I am playing with the IRIS dataset and want to see underfitting and overfitting in action. I am using a multilayer perceptron (2 layers).

It is pretty easy to underfit (see the plot below), but I am having problems with overfitting. The dataset capacity is 600 (# of samples (150) times # of features (4)), so I should be able to overfit using a network with a capacity bigger than that. I am trying to use a multilayer perceptron with a total # of parameters of ~32000, but overfitting does not happen. What is going on? Thank you!

Val and train

Val only

enter image description here

If I make a learning rate smaller everything get smoother, but still no overfitting.

enter image description here

  • $\begingroup$ Could you repost the plot, excluding the training lines? $\endgroup$ – jbowman Aug 24 '17 at 22:08
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    $\begingroup$ For this type of analysis, you should be comparing a proper loss function like cross-entropy. Accuracy is necessarily limited to the set from 0 to 1 in fractions of $1/n$, so it will conceal considerable information about what's going on. $\endgroup$ – Sycorax Aug 24 '17 at 22:13
  • $\begingroup$ @jbowman Sure, I added another plot. $\endgroup$ – Yuri Aug 24 '17 at 22:13
  • $\begingroup$ Notice how, when you get out to epochs 50+, the purple line seems to give the poorest average result, followed by the turquoise (or whatever color that is) line, then it looks like the red is the next worst, which leaves the green as the best. @Sycorax is exactly correct, you should be using a proper loss function, but even with this accuracy measure you can, in an informal way, see a pattern there. $\endgroup$ – jbowman Aug 24 '17 at 22:16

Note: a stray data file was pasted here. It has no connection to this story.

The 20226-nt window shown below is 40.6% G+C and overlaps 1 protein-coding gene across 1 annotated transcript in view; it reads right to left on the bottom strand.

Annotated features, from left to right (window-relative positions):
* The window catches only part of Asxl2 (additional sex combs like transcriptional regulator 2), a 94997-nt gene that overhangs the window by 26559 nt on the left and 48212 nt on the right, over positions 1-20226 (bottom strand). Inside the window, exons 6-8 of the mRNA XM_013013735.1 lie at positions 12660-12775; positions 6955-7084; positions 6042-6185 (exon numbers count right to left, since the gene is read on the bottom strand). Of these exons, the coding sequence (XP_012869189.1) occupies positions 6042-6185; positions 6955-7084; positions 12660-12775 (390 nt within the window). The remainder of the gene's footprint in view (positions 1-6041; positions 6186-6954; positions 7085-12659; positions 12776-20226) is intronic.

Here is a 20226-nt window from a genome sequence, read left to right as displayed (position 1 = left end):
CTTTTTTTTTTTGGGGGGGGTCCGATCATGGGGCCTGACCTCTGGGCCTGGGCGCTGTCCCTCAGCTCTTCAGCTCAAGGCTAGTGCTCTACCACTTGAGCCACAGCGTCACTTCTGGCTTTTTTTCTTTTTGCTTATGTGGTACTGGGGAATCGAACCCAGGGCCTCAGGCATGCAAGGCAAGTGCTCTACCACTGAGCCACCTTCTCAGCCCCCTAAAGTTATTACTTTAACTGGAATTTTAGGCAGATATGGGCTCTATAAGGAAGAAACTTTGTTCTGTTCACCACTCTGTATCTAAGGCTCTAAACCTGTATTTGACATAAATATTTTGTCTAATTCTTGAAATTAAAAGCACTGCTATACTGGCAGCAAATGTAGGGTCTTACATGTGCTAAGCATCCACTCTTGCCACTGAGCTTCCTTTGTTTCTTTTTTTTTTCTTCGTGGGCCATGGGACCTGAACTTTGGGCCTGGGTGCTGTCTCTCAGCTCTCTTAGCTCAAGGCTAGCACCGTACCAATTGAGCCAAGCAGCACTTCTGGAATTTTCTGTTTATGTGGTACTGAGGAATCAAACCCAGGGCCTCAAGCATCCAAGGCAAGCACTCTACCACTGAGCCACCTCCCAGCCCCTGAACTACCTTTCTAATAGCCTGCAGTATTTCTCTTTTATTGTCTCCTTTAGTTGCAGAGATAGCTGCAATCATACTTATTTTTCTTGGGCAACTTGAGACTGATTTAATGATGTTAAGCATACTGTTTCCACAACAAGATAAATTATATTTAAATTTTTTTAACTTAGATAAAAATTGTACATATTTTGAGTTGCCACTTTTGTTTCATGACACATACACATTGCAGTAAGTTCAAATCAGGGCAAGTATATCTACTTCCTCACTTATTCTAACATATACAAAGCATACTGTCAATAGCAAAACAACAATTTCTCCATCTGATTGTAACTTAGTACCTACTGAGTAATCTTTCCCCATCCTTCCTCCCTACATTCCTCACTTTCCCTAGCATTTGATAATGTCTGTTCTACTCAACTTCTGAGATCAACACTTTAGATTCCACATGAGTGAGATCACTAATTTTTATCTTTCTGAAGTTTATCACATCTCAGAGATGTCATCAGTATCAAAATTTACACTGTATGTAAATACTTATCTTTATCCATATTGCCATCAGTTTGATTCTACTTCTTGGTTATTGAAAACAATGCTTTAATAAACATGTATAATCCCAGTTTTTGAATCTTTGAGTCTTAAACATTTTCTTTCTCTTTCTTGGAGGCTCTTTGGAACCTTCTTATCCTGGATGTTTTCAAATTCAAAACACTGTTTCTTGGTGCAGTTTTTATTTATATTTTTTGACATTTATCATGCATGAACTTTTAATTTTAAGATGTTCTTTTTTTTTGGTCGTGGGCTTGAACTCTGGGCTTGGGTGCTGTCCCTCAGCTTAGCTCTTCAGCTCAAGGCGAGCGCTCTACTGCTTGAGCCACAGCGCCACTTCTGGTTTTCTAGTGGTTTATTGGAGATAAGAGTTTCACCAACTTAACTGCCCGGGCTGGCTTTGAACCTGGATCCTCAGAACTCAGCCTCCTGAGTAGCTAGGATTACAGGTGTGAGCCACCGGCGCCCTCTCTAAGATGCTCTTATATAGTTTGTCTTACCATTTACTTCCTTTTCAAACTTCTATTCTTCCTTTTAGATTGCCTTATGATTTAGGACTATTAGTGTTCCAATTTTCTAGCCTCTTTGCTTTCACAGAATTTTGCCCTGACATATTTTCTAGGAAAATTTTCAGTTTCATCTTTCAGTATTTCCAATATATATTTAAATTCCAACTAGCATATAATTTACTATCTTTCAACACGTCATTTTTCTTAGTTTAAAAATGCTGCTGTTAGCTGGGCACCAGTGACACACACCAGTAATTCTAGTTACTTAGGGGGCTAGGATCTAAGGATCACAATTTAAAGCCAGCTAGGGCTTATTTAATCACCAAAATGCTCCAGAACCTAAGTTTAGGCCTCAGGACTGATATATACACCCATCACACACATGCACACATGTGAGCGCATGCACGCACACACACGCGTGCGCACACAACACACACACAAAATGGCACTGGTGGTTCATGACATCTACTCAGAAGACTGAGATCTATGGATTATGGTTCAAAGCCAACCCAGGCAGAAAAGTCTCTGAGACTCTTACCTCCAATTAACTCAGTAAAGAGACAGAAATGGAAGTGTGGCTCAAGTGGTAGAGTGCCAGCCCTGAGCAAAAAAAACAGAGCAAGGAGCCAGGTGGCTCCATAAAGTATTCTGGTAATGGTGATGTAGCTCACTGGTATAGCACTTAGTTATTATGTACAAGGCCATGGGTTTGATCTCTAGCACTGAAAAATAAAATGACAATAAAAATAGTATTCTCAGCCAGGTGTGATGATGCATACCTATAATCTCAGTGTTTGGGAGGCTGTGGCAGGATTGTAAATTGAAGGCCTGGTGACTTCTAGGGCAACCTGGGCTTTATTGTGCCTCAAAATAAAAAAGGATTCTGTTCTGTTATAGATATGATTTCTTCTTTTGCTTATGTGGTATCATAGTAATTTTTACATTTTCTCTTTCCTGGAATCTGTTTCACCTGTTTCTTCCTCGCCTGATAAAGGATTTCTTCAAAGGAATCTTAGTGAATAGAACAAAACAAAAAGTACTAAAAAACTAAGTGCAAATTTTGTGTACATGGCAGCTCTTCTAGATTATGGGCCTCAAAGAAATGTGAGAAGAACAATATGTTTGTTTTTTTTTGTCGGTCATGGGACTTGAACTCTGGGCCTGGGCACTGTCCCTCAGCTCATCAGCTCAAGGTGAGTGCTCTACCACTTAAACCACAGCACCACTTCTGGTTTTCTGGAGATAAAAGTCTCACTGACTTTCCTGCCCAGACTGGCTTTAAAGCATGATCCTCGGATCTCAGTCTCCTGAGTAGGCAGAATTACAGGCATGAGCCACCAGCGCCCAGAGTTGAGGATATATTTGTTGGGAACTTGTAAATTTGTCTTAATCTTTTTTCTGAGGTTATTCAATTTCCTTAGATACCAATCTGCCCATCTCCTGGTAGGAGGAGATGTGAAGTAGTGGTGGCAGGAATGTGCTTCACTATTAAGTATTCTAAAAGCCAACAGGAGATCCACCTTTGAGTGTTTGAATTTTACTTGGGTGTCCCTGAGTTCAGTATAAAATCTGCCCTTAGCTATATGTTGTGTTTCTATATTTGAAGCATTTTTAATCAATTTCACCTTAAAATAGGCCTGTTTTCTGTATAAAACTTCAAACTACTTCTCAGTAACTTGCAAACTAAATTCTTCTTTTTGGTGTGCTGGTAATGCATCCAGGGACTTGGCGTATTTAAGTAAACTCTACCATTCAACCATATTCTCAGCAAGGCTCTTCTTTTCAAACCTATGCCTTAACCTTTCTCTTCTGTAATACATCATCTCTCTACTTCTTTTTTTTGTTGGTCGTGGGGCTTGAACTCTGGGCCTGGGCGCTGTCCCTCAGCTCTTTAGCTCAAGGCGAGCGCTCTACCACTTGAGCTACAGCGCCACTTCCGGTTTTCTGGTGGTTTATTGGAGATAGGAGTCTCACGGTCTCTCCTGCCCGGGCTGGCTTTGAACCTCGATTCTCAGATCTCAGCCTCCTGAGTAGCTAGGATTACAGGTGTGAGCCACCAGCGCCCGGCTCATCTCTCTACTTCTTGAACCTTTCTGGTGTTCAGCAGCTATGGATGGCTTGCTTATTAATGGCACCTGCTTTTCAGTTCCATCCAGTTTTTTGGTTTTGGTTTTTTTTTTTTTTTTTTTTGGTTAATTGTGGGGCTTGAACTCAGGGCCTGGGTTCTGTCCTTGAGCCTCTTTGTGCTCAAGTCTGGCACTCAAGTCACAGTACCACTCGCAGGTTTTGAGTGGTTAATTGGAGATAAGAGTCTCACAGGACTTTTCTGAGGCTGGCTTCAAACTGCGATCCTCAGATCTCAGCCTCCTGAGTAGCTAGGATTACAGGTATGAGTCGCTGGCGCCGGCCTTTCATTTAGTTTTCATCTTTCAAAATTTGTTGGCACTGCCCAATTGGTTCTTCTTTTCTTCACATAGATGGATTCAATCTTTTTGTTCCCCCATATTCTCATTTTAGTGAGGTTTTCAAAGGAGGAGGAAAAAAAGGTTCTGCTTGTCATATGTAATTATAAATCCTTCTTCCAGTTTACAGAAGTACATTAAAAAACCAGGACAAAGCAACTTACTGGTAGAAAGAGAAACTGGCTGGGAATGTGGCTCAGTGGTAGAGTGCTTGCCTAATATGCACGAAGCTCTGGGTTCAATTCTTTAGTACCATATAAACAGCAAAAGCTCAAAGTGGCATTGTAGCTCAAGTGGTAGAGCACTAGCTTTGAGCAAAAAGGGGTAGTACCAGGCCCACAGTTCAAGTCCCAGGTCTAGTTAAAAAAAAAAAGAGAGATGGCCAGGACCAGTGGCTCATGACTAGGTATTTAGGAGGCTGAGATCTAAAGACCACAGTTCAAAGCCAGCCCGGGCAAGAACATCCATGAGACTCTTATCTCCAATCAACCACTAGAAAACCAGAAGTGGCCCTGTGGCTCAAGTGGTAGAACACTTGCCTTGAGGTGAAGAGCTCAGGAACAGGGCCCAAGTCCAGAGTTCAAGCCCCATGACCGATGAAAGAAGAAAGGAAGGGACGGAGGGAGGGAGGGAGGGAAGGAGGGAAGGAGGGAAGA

• $\begingroup$ @jbowman But those are just some fluctuations, in the end all lines (except the blue one) are pretty close to each other. $\endgroup$ – Yuri Aug 24 '17 at 22:19

Are you measuring training set performance there? It is per definition impossible to see overfit in the training set performance (underfit you would see).

Also, it is in theory absolutely possible to have a data-set on which you cannot overfit. The classes could be so well separated that even a horribly overfitting algorithm like 1NN always finds a one nearest neighbor that is of the same class.

With the iris data-set. Setosa is very easy to separate from the other two, but virginica and versicolor have some overlap so that you should see decreasing test-set performance as you overfit. My best guess is that you are measuring training set performance.

  • $\begingroup$ Ofc I measure both training and testing performances, dashed lines - accuracy on training set. I added the label. But I like the second thought though. $\endgroup$ – Yuri Aug 24 '17 at 20:38

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